Occasionally, he helps his wonderful wife to raise their two sweet and mischievous boys.

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AntiSF & The ASFF

AntipodeanSF supports the ASFF

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Please visit the ASFF website and consider joining for up-to-date info about Australian SF cons, awards, competitions, and to receive the Foundation's newsletter, Instrumentality, and more.

<https://asff.org.au>

The AntipodeanSF Radio Show

AntiSF's Production Crew

nuke conflux 2017 200Ion Newcombe is the editor and publisher of AntipodeanSF, Australia’s longest running online speculative fiction magazine, regularly issued since January 1998, and conceived back around November 2007. He has been a zealous reader and occasional writer of SF since his childhood in the 1960s, and even sold a few stories here and there back in the '90s.

“Nuke”, who it turns out loves editing more than writing, lives in the New South Wales North Coast holiday destination of Nambucca Heads, where he is self-employed in IT training, computer support, desktop publishing, editing, writing, and website implementation. He is also the resident tech-head, skeptic, and board member of community radio station 2NVR, where he produces a number of shows including The AntipodeanSF Radio Show.

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mark web 200Mark Webb's midlife crisis came in the form of attempting to write speculative fiction at a very slow pace. His wife maintains this is a good outcome considering the more expensive and cliched alternatives. Evidence of Mark's attempts to procrastinate in his writing, including general musings and reviews of books he has been reading, can be found at www.markwebb.name.

One of Mark’s very best forms of writing procrastination is to produce the eBook series for AntipodeanSF, which he has been doing since issue 175.

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In The Next Issue...

Coming In Issue 274

A Quindecillion of Cain
By Dan McNeil

Best Laid Plans
By Kevin J. Phyland

Fiction to Fact Technology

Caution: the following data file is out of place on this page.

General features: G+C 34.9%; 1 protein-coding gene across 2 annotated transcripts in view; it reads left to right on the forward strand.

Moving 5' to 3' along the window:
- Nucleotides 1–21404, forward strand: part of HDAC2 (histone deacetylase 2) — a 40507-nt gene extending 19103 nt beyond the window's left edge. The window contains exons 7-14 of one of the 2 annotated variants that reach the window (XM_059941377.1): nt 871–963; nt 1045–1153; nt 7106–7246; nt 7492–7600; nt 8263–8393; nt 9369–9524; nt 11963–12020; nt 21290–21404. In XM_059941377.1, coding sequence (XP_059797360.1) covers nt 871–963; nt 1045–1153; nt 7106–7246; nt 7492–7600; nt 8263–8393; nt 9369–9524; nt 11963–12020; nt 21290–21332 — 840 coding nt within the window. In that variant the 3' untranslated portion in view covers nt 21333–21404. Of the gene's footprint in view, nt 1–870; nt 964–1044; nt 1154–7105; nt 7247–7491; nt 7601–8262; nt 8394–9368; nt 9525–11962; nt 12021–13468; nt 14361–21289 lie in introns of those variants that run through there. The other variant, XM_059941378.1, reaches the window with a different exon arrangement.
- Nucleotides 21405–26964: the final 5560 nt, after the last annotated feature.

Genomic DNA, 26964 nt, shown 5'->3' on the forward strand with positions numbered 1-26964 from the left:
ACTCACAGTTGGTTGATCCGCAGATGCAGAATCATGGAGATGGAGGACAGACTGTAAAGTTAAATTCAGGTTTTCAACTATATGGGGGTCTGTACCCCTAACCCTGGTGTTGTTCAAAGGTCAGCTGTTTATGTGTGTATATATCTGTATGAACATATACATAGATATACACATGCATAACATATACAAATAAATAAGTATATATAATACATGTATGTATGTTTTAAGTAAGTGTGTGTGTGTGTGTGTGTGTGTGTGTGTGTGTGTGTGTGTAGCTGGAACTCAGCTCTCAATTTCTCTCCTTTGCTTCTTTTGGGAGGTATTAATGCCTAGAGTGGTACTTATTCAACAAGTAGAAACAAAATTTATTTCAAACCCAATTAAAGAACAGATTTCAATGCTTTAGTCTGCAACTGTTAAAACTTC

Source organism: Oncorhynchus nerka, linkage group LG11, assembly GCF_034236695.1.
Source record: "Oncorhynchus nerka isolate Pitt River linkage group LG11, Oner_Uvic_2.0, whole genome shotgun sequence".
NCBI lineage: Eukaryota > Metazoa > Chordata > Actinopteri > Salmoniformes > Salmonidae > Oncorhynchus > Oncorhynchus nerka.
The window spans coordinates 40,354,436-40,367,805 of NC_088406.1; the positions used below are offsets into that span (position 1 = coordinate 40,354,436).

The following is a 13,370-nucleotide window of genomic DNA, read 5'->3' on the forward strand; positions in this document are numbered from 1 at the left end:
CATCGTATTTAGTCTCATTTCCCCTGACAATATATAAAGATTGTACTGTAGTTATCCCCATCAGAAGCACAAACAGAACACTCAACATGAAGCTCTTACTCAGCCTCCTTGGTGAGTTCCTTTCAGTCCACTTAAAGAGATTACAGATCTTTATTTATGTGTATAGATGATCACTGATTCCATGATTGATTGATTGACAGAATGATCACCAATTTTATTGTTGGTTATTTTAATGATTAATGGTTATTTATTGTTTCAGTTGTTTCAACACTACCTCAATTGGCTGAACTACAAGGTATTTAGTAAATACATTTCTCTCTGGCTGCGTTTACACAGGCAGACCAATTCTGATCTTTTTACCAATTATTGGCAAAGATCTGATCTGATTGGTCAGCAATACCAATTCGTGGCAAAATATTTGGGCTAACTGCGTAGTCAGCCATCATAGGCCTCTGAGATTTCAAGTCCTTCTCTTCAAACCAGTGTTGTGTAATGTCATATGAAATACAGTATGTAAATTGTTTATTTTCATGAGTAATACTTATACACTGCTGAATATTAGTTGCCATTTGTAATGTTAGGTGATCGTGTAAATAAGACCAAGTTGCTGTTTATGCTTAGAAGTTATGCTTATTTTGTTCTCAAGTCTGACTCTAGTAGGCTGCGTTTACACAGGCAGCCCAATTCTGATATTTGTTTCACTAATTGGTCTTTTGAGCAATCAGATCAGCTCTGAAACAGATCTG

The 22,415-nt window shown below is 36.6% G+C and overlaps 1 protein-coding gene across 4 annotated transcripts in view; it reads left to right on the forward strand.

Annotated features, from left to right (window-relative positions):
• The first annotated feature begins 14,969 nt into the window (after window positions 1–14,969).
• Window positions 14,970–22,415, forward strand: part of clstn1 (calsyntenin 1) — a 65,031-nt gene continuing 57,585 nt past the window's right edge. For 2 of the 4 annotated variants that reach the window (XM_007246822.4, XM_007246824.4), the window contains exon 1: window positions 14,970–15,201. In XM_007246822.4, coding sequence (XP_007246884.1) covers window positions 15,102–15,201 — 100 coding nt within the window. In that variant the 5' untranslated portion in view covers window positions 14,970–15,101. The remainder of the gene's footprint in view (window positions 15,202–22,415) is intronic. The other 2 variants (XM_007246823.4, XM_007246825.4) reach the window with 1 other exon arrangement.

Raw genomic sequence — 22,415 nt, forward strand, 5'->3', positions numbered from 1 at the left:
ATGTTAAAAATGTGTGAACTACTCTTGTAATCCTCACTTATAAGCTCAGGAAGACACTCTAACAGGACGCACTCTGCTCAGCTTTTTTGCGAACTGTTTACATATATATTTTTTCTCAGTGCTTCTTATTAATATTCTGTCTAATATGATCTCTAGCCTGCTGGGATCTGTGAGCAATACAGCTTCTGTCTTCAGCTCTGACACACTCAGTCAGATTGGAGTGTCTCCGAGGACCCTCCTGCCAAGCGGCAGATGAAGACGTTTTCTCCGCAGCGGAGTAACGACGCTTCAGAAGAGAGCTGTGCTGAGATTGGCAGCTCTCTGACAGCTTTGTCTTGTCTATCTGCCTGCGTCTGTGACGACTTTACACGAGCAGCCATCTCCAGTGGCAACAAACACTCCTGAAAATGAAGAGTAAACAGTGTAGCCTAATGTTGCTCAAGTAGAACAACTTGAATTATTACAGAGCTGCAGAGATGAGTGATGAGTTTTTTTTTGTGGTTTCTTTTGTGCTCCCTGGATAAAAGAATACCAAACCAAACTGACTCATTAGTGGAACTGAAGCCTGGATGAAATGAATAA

By P.V. Andrews

Lucky Bastards
By Kim Rose

Mavis
By Chris Karageorge

The Boy Who Cried Woof
By Col Hellmuth

The Gods in Their Galleries (Part One)
By Rick Kennett

The Mouse
By Natalie JE Potts

The Paragon Abyss
By William Kerr

The PM's Horns
By Len Baglow

The Witch of Borsevo
By Kyosuke Higuchi - Translated by Toshiya Kamei

AntipodeanSF June 2021

ISSUE 273

Speculative Fiction
Downside-Up
ISSN 1442-0686

Online Since Feb 1998

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AntiSF's Narration Team

mark english 100Mark is an astrophysicist and space scientist who worked on the Cassini/Huygens mission to Saturn. Following this he worked in computer consultancy, engineering, and high energy research (with a stint at the JET Fusion Torus).

All this science hasn't damped his love of fantasy and science fiction. It has, however, ruined his enjoyment of rainbows, colourful flames on romantic log fires, and rings around the moon. He has previously been published in Stupefying Stories Showcase, Everyday Fiction, Escape Pod, Perihelion and also on AntipodeanSF where he is part of the narration team.

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alistair lloyd 200Alistair Lloyd is a Melbourne based writer and narrator who has been consuming good quality science fiction and fantasy most of his life.

You may find him on Twitter as <@mr_al> and online at <alistairlloyd.com>.

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pixie willo 100Pixie is a voice actor, cabaret performer & slam poet From the Blue Mountains in NSW.

She enjoys writing short fiction, plays for radio and stage as well as her own brand of weird poetry.

She hosts the 'Off-Beet Poetry Slam' held bi-monthly in Katoomba.

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marg essex 200Margaret lives the good life on a small piece of rural New South Wales Australia, with an amazing man, a couple of pets, and several rambunctious wombats.

She feels so lucky to be a part of the AntiSF team.

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tim borellaTim Borella has never lost his childhood passion for SF and writing in general and has been lucky enough to have worked most of his life as a pilot — in other words, he’s never properly grown up.

He lives in country Far North Queensland, has won awards for songwriting, and has had various other writing achievements, the most recent being an honourable mention in the 2018 international Literary Taxidermy Short Story Competition.

He also has bachelor degrees in science and teaching, and has completed a couple of as-yet unpublished SF novels. He’d dearly love to spend more time writing, but will have to continue juggling for another couple of years until the kids have fully left the nest.